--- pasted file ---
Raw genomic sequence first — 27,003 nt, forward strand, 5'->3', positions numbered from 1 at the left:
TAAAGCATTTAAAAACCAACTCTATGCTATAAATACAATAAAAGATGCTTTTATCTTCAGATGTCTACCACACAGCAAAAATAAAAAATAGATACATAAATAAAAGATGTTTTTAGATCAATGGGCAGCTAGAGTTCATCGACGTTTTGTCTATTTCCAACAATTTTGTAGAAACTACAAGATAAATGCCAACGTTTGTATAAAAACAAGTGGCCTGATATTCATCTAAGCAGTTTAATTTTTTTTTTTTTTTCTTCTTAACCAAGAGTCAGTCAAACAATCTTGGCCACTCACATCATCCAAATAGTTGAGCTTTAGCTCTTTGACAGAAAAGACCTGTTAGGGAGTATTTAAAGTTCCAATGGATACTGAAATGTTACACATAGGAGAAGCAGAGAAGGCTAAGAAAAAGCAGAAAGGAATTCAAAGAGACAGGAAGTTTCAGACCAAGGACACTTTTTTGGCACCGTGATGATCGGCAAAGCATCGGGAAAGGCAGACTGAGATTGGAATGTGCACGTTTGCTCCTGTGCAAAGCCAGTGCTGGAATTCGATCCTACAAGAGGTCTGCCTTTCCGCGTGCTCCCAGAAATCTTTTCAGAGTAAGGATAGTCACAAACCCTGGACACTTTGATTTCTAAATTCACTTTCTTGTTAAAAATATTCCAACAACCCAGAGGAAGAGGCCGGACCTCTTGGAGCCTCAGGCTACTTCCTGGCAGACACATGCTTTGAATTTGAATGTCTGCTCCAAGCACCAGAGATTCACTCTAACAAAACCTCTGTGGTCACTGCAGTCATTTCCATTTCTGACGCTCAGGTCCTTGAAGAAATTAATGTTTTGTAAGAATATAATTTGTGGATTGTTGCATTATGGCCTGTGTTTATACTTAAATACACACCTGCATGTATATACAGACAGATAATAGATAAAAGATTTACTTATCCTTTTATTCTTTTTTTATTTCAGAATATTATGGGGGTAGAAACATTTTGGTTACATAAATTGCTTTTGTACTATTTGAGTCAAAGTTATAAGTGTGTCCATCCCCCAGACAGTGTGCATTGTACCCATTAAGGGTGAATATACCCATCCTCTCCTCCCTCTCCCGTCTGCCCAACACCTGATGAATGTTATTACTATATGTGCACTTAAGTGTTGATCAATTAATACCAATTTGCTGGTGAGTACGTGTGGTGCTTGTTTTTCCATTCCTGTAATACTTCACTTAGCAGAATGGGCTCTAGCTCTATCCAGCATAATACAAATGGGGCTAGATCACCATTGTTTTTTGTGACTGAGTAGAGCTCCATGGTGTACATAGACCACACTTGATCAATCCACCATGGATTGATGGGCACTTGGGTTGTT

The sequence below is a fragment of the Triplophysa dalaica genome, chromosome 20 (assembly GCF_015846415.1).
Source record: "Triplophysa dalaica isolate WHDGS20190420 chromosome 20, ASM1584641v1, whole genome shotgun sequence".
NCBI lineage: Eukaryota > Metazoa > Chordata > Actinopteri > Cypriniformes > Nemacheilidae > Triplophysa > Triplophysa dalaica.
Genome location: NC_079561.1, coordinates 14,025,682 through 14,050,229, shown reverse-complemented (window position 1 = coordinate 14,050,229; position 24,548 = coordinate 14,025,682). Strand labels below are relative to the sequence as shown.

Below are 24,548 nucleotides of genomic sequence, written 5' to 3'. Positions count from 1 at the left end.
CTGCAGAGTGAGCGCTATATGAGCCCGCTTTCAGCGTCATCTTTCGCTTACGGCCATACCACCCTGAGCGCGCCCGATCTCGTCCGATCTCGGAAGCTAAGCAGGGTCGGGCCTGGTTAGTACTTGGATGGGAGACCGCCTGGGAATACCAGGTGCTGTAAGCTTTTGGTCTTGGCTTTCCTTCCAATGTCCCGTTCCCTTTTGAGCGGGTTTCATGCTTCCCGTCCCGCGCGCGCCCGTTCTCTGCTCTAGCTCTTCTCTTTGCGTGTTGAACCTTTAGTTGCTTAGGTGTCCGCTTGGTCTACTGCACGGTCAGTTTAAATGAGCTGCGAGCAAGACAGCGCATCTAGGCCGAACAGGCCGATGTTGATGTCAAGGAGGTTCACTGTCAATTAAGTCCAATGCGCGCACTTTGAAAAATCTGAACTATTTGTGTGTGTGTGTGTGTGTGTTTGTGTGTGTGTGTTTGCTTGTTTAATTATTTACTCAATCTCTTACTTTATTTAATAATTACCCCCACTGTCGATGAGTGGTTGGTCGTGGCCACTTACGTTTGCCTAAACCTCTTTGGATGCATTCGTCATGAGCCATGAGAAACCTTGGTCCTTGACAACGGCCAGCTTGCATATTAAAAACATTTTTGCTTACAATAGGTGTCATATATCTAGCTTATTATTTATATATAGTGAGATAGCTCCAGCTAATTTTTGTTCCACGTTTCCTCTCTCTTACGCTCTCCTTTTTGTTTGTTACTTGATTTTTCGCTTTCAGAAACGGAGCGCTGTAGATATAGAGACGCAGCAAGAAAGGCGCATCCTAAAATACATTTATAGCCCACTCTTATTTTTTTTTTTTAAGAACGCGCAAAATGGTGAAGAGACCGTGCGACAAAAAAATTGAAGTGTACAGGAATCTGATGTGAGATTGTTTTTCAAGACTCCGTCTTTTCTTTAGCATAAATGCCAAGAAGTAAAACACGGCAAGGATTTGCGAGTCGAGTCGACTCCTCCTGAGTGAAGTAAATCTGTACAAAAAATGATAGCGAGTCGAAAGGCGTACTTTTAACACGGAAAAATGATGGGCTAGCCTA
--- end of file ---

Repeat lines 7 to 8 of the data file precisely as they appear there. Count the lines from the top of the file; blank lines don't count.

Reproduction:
Below are 24,548 nucleotides of genomic sequence, written 5' to 3'. Positions count from 1 at the left end.
CTGCAGAGTGAGCGCTATATGAGCCCGCTTTCAGCGTCATCTTTCGCTTACGGCCATACCACCCTGAGCGCGCCCGATCTCGTCCGATCTCGGAAGCTAAGCAGGGTCGGGCCTGGTTAGTACTTGGATGGGAGACCGCCTGGGAATACCAGGTGCTGTAAGCTTTTGGTCTTGGCTTTCCTTCCAATGTCCCGTTCCCTTTTGAGCGGGTTTCATGCTTCCCGTCCCGCGCGCGCCCGTTCTCTGCTCTAGCTCTTCTCTTTGCGTGTTGAACCTTTAGTTGCTTAGGTGTCCGCTTGGTCTACTGCACGGTCAGTTTAAATGAGCTGCGAGCAAGACAGCGCATCTAGGCCGAACAGGCCGATGTTGATGTCAAGGAGGTTCACTGTCAATTAAGTCCAATGCGCGCACTTTGAAAAATCTGAACTATTTGTGTGTGTGTGTGTGTGTGTTTGTGTGTGTGTGTTTGCTTGTTTAATTATTTACTCAATCTCTTACTTTATTTAATAATTACCCCCACTGTCGATGAGTGGTTGGTCGTGGCCACTTACGTTTGCCTAAACCTCTTTGGATGCATTCGTCATGAGCCATGAGAAACCTTGGTCCTTGACAACGGCCAGCTTGCATATTAAAAACATTTTTGCTTACAATAGGTGTCATATATCTAGCTTATTATTTATATATAGTGAGATAGCTCCAGCTAATTTTTGTTCCACGTTTCCTCTCTCTTACGCTCTCCTTTTTGTTTGTTACTTGATTTTTCGCTTTCAGAAACGGAGCGCTGTAGATATAGAGACGCAGCAAGAAAGGCGCATCCTAAAATACATTTATAGCCCACTCTTATTTTTTTTTTTTAAGAACGCGCAAAATGGTGAAGAGACCGTGCGACAAAAAAATTGAAGTGTACAGGAATCTGATGTGAGATTGTTTTTCAAGACTCCGTCTTTTCTTTAGCATAAATGCCAAGAAGTAAAACACGGCAAGGATTTGCGAGTCGAGTCGACTCCTCCTGAGTGAAGTAAATCTGTACAAAAAATGATAGCGAGTCGAAAGGCGTACTTTTAACACGGAAAAATGATGGGCTAGCCTA